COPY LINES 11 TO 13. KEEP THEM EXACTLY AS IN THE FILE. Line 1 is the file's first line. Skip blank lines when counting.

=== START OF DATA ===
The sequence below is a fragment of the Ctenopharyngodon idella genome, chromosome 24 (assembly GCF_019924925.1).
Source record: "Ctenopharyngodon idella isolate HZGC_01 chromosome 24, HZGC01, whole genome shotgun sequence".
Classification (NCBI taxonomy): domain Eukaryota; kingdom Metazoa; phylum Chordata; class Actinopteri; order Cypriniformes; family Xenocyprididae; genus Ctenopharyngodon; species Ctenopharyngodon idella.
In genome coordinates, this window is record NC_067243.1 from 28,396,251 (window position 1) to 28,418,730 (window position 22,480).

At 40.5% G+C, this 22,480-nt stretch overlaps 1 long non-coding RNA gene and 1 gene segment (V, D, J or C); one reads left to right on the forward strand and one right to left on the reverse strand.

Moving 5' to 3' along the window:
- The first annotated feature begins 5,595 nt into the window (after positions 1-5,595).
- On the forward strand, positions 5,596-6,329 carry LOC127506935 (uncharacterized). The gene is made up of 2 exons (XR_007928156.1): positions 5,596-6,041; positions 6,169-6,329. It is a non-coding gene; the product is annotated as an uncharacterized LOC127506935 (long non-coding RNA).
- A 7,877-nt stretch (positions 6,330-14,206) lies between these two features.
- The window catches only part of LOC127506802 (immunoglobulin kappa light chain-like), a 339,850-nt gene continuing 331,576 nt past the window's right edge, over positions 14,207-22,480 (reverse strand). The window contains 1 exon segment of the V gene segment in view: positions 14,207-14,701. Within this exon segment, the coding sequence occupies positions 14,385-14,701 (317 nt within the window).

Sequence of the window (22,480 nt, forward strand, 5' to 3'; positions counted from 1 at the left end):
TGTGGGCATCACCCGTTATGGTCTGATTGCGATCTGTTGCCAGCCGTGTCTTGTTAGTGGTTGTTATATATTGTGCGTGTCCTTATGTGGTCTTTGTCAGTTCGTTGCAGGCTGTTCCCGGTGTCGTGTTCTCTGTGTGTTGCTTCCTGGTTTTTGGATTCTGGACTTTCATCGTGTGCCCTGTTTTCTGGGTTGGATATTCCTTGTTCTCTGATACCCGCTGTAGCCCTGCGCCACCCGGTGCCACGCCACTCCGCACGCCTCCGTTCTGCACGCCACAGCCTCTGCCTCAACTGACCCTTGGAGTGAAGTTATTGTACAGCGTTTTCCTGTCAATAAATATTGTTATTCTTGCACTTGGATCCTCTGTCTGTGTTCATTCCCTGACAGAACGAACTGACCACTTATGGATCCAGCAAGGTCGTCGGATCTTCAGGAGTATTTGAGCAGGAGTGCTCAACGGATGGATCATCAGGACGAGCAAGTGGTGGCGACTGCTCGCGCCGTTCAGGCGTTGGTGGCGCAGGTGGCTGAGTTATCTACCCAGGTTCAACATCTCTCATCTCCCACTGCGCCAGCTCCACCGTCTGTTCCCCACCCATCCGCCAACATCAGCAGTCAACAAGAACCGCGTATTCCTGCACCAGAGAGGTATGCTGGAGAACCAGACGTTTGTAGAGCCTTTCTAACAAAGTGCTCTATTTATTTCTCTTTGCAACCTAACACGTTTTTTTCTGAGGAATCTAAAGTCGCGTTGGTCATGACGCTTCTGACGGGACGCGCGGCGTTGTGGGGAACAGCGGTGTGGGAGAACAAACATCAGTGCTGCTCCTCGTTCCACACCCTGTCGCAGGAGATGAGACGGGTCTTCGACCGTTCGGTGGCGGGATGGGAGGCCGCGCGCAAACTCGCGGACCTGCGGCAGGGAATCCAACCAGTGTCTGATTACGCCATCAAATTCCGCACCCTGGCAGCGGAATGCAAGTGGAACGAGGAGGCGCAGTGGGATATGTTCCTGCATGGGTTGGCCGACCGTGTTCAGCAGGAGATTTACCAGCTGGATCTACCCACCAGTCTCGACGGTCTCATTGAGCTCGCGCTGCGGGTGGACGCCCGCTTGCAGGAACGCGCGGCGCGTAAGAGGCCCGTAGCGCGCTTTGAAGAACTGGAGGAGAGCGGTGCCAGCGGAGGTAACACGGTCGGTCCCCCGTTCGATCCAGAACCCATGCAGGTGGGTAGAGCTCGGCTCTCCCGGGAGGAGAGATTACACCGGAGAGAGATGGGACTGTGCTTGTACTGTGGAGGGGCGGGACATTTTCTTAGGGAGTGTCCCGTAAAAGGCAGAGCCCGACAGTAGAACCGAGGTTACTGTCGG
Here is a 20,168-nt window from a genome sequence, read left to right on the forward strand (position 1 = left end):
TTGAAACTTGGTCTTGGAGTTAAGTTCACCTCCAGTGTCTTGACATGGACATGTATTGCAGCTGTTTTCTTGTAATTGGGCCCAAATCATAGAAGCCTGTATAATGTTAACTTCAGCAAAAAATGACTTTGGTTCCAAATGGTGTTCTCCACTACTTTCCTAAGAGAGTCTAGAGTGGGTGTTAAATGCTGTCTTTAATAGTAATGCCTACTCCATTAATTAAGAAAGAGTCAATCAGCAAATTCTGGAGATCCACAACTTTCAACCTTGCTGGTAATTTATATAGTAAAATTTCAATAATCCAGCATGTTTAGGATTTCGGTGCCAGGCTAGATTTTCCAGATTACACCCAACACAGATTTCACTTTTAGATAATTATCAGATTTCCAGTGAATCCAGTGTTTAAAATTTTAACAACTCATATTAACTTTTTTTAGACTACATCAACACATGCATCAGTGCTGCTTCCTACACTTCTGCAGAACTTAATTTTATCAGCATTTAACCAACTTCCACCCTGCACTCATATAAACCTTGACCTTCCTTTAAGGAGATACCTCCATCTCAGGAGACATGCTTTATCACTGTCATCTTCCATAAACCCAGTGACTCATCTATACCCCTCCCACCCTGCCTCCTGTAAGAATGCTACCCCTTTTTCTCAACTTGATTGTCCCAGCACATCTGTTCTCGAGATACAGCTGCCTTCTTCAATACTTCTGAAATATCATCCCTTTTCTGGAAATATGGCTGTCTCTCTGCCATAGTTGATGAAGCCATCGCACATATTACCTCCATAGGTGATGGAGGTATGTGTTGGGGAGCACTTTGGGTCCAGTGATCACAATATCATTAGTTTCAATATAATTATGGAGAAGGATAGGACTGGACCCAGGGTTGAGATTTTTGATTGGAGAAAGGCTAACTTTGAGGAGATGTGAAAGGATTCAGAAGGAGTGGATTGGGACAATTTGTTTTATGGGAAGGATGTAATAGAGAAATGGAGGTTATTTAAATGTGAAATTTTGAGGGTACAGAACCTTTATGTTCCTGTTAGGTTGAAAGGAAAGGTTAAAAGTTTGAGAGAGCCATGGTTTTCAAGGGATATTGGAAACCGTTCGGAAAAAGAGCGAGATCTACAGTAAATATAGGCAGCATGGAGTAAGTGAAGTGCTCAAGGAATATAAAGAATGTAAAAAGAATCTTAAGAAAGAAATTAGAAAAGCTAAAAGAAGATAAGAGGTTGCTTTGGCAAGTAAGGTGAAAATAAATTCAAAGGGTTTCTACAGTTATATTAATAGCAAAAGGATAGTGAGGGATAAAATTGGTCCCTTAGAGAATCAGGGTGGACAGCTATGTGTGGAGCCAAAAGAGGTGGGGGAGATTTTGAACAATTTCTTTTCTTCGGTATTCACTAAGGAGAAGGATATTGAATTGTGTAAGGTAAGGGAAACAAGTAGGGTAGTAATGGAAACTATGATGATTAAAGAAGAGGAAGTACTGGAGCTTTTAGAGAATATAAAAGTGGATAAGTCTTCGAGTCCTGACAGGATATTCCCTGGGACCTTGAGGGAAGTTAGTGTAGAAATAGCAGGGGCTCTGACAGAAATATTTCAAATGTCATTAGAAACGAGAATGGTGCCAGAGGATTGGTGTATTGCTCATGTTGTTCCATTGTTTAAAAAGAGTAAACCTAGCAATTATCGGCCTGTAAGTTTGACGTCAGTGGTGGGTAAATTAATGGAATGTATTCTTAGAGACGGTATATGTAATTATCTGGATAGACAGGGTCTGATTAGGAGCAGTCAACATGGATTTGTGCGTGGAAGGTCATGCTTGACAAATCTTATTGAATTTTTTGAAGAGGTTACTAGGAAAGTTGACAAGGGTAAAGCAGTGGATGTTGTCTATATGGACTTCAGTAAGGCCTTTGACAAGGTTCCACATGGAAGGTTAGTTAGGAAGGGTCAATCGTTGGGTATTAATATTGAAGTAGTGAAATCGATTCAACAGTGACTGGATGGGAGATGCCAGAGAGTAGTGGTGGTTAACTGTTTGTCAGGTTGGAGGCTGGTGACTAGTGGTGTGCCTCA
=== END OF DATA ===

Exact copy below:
Sequence of the window (22,480 nt, forward strand, 5' to 3'; positions counted from 1 at the left end):
TGTGGGCATCACCCGTTATGGTCTGATTGCGATCTGTTGCCAGCCGTGTCTTGTTAGTGGTTGTTATATATTGTGCGTGTCCTTATGTGGTCTTTGTCAGTTCGTTGCAGGCTGTTCCCGGTGTCGTGTTCTCTGTGTGTTGCTTCCTGGTTTTTGGATTCTGGACTTTCATCGTGTGCCCTGTTTTCTGGGTTGGATATTCCTTGTTCTCTGATACCCGCTGTAGCCCTGCGCCACCCGGTGCCACGCCACTCCGCACGCCTCCGTTCTGCACGCCACAGCCTCTGCCTCAACTGACCCTTGGAGTGAAGTTATTGTACAGCGTTTTCCTGTCAATAAATATTGTTATTCTTGCACTTGGATCCTCTGTCTGTGTTCATTCCCTGACAGAACGAACTGACCACTTATGGATCCAGCAAGGTCGTCGGATCTTCAGGAGTATTTGAGCAGGAGTGCTCAACGGATGGATCATCAGGACGAGCAAGTGGTGGCGACTGCTCGCGCCGTTCAGGCGTTGGTGGCGCAGGTGGCTGAGTTATCTACCCAGGTTCAACATCTCTCATCTCCCACTGCGCCAGCTCCACCGTCTGTTCCCCACCCATCCGCCAACATCAGCAGTCAACAAGAACCGCGTATTCCTGCACCAGAGAGGTATGCTGGAGAACCAGACGTTTGTAGAGCCTTTCTAACAAAGTGCTCTATTTATTTCTCTTTGCAACCTAACACGTTTTTTTCTGAGGAATCTAAAGTCGCGTTGGTCATGACGCTTCTGACGGGACGCGCGGCGTTGTGGGGAACAGCGGTGTGGGAGAACAAACATCAGTGCTGCTCCTCGTTCCACACCCTGTCGCAGGAGATGAGACGGGTCTTCGACCGTTCGGTGGCGGGATGGGAGGCCGCGCGCAAACTCGCGGACCTGCGGCAGGGAATCCAACCAGTGTCTGATTACGCCATCAAATTCCGCACCCTGGCAGCGGAATGCAAGTGGAACGAGGAGGCGCAGTGGGATATGTTCCTGCATGGGTTGGCCGACCGTGTTCAGCAGGAGATTTACCAGCTGGATCTACCCACCAGTCTCGACGGTCTCATTGAGCTCGCGCTGCGGGTGGACGCCCGCTTGCAGGAACGCGCGGCGCGTAAGAGGCCCGTAGCGCGCTTTGAAGAACTGGAGGAGAGCGGTGCCAGCGGAGGTAACACGGTCGGTCCCCCGTTCGATCCAGAACCCATGCAGGTGGGTAGAGCTCGGCTCTCCCGGGAGGAGAGATTACACCGGAGAGAGATGGGACTGTGCTTGTACTGTGGAGGGGCGGGACATTTTCTTAGGGAGTGTCCCGTAAAAGGCAGAGCCCGACAGTAGAACCGAGGTTACTGTCGG
Here is a 20,168-nt window from a genome sequence, read left to right on the forward strand (position 1 = left end):